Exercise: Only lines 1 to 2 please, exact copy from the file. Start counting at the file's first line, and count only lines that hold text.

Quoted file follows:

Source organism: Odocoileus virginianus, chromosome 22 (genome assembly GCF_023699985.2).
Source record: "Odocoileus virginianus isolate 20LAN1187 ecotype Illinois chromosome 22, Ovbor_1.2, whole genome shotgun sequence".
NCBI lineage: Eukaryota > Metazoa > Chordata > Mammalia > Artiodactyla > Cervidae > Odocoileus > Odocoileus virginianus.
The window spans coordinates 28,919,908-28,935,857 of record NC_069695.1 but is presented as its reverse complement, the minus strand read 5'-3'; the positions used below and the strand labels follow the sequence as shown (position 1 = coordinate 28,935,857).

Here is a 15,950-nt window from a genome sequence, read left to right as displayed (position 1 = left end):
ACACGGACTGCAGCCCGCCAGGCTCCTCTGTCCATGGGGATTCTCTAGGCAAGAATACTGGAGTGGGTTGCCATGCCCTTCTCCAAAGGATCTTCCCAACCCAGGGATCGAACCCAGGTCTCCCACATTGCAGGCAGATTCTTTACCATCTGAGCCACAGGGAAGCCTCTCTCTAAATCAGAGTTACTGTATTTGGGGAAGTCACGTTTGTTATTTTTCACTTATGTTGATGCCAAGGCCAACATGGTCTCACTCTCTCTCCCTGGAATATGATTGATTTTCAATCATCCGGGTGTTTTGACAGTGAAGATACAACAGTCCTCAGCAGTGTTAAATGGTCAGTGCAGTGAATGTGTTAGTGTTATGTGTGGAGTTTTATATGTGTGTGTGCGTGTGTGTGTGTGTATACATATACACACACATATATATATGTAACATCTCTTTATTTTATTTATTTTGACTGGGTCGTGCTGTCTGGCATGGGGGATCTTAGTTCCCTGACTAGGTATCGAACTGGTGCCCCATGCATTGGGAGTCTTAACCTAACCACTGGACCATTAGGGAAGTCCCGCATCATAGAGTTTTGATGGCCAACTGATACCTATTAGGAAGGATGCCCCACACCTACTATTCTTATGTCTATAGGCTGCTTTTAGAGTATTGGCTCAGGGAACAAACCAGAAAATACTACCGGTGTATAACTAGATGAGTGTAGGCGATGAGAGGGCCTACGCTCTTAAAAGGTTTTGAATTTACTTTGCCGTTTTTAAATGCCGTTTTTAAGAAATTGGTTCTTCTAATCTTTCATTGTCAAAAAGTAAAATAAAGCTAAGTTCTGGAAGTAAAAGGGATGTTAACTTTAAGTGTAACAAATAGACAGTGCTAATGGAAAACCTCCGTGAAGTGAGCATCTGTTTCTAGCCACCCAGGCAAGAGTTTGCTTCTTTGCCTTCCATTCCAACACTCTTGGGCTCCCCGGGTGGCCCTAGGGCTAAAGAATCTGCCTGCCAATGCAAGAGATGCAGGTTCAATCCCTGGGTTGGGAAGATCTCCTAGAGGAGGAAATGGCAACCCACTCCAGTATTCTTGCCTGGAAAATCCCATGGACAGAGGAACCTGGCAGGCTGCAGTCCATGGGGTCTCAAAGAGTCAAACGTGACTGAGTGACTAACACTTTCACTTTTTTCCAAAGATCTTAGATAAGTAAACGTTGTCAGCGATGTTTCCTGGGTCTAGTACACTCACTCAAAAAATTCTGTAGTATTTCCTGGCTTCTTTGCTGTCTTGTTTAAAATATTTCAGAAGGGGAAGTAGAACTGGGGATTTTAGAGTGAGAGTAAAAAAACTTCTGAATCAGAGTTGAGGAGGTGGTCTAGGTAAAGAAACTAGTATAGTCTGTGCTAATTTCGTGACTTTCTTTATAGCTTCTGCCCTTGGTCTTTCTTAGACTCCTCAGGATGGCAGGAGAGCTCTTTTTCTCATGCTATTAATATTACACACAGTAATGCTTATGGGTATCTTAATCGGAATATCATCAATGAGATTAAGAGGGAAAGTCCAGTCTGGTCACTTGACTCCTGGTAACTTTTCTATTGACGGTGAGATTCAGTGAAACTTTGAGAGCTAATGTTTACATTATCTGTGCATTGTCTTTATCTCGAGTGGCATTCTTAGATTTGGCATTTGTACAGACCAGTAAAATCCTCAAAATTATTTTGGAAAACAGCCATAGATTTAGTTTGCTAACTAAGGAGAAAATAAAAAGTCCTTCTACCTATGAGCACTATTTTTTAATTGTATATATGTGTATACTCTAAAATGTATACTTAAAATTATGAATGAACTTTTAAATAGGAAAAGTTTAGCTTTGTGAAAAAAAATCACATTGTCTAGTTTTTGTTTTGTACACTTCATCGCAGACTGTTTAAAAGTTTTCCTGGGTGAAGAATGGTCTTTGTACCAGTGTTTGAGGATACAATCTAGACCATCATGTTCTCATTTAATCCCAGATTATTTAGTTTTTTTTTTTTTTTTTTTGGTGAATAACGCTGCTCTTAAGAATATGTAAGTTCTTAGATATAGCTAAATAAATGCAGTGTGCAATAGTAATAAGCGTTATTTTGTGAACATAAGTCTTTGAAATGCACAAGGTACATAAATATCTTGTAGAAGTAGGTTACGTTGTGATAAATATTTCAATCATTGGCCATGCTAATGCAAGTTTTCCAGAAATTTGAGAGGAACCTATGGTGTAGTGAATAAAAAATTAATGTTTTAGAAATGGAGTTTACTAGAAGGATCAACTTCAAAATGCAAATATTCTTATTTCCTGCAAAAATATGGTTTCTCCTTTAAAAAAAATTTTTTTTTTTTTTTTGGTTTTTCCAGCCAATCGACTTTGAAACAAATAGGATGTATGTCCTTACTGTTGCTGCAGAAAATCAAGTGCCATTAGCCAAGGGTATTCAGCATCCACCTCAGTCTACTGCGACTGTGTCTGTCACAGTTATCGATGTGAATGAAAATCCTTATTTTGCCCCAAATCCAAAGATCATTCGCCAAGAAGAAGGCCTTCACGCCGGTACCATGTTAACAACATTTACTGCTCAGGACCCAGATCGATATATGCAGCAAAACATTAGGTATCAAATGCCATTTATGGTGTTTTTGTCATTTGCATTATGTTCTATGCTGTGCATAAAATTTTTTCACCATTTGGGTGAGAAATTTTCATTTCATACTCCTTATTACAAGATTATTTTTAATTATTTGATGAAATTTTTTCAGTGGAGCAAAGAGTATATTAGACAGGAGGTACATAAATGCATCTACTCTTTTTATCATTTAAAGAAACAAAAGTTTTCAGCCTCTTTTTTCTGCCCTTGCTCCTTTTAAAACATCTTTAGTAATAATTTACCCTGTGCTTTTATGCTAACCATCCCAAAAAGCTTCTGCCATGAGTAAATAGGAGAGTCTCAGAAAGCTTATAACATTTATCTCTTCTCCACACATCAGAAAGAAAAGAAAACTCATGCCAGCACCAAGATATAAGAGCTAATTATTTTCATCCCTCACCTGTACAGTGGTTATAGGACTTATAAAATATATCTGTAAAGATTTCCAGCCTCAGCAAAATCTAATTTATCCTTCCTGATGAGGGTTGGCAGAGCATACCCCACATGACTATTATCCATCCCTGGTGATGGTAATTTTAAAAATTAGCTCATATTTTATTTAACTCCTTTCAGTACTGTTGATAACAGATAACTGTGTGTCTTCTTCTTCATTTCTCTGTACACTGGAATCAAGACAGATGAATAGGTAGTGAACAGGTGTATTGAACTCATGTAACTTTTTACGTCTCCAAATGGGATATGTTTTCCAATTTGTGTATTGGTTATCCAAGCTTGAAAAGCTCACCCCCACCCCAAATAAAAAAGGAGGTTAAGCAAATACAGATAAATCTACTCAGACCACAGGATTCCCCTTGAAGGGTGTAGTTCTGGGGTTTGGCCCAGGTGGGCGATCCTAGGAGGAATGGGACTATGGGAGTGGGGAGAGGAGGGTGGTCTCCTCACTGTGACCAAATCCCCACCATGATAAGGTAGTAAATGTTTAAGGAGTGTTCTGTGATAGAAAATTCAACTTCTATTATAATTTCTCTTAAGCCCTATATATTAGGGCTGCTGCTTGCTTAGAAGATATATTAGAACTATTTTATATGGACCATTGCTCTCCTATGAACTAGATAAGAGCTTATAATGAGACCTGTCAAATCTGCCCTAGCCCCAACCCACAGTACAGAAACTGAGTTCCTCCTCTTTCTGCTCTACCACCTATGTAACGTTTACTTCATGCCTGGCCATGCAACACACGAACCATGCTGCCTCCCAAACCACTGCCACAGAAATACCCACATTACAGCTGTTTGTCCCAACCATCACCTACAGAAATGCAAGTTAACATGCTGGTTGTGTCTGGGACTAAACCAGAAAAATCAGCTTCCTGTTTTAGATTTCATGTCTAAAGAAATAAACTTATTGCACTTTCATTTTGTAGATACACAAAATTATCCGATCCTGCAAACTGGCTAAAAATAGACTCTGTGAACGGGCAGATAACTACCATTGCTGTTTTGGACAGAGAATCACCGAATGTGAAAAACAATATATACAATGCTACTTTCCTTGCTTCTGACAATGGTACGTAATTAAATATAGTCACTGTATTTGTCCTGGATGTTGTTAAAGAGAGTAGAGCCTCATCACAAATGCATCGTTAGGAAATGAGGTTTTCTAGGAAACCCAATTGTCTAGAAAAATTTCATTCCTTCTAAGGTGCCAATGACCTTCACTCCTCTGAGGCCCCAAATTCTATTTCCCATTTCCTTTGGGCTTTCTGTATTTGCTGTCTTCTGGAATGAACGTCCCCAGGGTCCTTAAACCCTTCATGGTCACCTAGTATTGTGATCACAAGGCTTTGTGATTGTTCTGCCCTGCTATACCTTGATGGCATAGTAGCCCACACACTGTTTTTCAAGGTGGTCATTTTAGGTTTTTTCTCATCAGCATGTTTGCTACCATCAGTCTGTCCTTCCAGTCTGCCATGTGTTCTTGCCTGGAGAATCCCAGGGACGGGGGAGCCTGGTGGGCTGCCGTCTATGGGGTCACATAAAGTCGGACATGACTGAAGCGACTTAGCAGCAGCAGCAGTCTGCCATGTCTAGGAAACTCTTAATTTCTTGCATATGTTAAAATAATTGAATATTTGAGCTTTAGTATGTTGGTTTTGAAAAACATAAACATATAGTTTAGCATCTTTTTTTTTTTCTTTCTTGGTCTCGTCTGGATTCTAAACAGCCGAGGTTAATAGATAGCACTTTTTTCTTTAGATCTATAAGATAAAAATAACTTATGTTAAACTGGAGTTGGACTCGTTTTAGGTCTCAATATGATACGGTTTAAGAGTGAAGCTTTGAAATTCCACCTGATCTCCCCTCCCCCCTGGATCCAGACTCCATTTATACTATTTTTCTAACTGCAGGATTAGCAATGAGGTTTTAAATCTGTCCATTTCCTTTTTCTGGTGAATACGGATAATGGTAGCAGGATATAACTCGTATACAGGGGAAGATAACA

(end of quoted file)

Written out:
Source organism: Odocoileus virginianus, chromosome 22 (genome assembly GCF_023699985.2).
Source record: "Odocoileus virginianus isolate 20LAN1187 ecotype Illinois chromosome 22, Ovbor_1.2, whole genome shotgun sequence".